As you may have noticed, we are in the middle of spider season. It’s been a tough one so far, so we thought we would share some information about these guys to calm some fears, as well as help you control them around your home if they are bothering you.
Every year as we reach the peak of Summer and it fades to Fall, we see more and more spider webs around. This is due to a number of factors but a big one is the increase in flying insect populations this time of year, which provides ample food sources for spiders.
This is also spider mating season as well so they are out and about and hard to miss! Nobody likes walking out your door in the morning only to have a face full of spider web greet you. Unfortunately, that is a part of life which is hard to avoid.
With that said we wanted to try to calm some of the fears that surround spiders and spider webs:
- Most of the spiders that are found around the exterior of a house this time of year are Orb-Weaver spiders. They build those traditional round webs, and unfortunately often place them at eye level, so they are very obvious and hard to miss. Many times people feel like their home is infested because of all the webs. It is important to remember, however, that Orb-Weavers are not aggressive spiders, and they have zero interest with setting up shop inside a home. Their food sources and mating partners are all outside so that is where they will typically stay.
- Don’t feed into fear. Many of our clients are genuinely scared of spiders. This fear is often passed down from generation to generation, and reinforced by Hollywood. The vast majority of spiders, especially in Western Washington, are not dangerous to humans. One of our goals as a company is to replace our clients’ fear with facts and knowledge about the biology of the pest(s) they are calling us to control. Spiders don’t feed on people like fleas or mosquitoes. Almost always, when a spider bites, it is out of self-defense, like if you rolled over on one in your sleep, but even this is uncommon.
- Despite popular belief, there are very few dangerous spiders in our area. The infamous Brown Recluse is not here. Black Widows are extremely rare (False Black Widows are more common), and the Giant House Spider is a common spider but is much more timid than it looks. The Hobo Spider looks very similar to the Giant House Spider but there is no scientific proof that its bite is as dangerous as it is commonly believed to be.
- Spider control is difficult for many reasons, even for professionals. Spiders can build a web on your home without ever touching the home, which makes traditional insecticides less impactful than many people realize. They will often travel from trees and bushes by casting out a line of silk much like a fishing pole, a skill called “ballooning” where they glide through the air, almost like flying. A spider can rebuild a full web within an hour or two, so simply knocking down the webs will not control them.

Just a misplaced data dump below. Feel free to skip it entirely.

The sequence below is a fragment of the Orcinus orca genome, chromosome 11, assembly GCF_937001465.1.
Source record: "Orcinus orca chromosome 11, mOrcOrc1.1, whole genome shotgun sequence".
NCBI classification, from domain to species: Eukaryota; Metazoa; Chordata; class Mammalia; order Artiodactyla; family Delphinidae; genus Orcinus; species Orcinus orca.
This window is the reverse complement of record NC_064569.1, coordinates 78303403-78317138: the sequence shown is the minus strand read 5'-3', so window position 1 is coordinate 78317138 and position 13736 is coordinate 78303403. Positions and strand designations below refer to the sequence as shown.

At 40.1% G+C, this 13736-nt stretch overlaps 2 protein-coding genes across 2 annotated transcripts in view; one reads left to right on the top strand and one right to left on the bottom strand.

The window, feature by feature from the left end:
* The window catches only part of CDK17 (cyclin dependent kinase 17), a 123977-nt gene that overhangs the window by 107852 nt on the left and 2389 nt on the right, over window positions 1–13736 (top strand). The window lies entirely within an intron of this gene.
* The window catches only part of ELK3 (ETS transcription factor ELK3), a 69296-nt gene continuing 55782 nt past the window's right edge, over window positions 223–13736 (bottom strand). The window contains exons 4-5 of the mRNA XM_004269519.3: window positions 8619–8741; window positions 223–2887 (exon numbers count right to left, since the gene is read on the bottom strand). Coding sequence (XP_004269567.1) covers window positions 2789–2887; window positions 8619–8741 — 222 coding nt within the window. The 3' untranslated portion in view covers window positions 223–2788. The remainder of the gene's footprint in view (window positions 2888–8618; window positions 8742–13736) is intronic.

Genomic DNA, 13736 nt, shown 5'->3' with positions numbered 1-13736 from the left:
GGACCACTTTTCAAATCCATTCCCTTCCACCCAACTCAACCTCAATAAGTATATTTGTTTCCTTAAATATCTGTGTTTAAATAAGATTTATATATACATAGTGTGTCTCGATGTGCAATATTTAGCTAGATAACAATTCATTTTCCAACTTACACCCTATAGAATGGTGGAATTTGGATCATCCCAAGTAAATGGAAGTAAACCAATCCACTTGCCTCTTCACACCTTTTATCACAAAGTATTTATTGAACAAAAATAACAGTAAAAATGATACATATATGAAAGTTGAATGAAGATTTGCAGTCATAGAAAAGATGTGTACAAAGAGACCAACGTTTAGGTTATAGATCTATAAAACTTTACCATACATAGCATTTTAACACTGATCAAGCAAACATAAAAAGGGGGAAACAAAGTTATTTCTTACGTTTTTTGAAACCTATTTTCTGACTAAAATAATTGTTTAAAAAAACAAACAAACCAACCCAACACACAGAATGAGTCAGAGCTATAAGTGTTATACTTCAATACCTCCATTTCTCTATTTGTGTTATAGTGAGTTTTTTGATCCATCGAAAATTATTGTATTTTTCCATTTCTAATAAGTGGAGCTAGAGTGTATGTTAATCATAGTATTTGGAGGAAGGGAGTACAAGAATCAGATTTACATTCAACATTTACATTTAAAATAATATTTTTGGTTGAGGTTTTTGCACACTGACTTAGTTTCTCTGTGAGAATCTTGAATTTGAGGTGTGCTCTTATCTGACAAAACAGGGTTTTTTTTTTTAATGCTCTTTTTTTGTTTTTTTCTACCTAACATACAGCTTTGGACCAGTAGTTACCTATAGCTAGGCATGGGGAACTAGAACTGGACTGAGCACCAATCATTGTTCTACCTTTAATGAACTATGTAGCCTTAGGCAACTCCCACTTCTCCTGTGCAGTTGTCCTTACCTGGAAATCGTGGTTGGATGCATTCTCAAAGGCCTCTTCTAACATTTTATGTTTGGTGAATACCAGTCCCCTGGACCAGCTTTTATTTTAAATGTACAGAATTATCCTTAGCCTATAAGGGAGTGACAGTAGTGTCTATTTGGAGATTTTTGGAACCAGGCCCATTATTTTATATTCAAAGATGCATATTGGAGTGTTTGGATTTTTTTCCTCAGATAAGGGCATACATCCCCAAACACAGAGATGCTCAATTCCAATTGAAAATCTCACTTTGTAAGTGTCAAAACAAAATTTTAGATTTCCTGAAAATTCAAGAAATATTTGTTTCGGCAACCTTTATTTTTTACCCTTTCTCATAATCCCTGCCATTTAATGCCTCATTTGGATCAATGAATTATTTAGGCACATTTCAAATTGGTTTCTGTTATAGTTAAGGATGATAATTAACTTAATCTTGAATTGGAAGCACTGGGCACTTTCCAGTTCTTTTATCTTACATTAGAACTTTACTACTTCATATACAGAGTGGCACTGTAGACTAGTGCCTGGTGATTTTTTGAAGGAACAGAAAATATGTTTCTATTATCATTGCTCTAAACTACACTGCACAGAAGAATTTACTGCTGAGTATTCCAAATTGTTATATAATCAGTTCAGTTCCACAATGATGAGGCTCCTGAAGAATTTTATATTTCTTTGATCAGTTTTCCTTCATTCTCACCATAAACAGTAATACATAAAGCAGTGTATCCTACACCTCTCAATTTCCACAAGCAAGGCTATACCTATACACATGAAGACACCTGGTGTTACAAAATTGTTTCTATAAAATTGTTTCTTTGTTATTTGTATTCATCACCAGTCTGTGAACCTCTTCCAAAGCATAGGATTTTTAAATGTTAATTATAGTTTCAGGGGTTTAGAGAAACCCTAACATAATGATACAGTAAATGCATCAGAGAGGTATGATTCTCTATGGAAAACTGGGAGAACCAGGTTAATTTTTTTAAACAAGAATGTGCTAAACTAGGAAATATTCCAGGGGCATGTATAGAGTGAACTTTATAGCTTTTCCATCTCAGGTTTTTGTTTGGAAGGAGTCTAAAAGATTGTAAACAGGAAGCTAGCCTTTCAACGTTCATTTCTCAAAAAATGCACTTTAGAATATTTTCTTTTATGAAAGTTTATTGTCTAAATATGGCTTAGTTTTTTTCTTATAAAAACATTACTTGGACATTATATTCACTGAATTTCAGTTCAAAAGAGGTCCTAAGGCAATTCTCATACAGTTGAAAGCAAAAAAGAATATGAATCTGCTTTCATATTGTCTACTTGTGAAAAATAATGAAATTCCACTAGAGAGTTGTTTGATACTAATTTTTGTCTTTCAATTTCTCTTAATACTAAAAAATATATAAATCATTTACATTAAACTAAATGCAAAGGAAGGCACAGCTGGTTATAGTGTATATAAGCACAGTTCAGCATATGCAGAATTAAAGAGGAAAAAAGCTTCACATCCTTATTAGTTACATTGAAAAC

- It is important to remember that many spiders are beneficial and help to keep undesirable bug populations under control. That is why our goal for our spider control clients is in keeping spiders out of homes, not necessarily out of a client’s yard. During our services we brush webs from the exterior perimeter areas, focusing on exterior lighting fixtures, around doors and windows, along the foundation/siding area, and under the eaves. We then treat in these areas to leave a residual material in place to create a barrier between the exterior population and our clients’ homes. This helps to minimize the population in the direct vicinity of a home but still allows other spiders to do their job out in the yard.
- “Ghost webs” can be an issue as well. Oftentimes there is a web that exists but that spider either vacated that location or may have died a while ago, but the web remains. The silk material spiders use to build their webs is very strong and sticky, and will remain in place sometimes for months or even years after the spider that created it is long gone. So, just because you see a lot of webs around, it does not necessarily mean there are a lot of spiders.
- Successful control of spiders takes time. A one-time brushing and treatment will certainly help, but without regular prevention efforts done on a year-round basis, the insect population (spider food sources) will still be prevalent when the spiders look to reestablish. With regular control efforts taking place in strategic locations around a home, it reduces the abundance of other insects, resulting in a smaller food source for spiders, which means there will be fewer spiders around. We want to make your home a less desirable place for them to call their home.
“At the end of the day, if spiders are bugging you, feel free to call us. We’re here to help in any way we can. Thanks for reading!”
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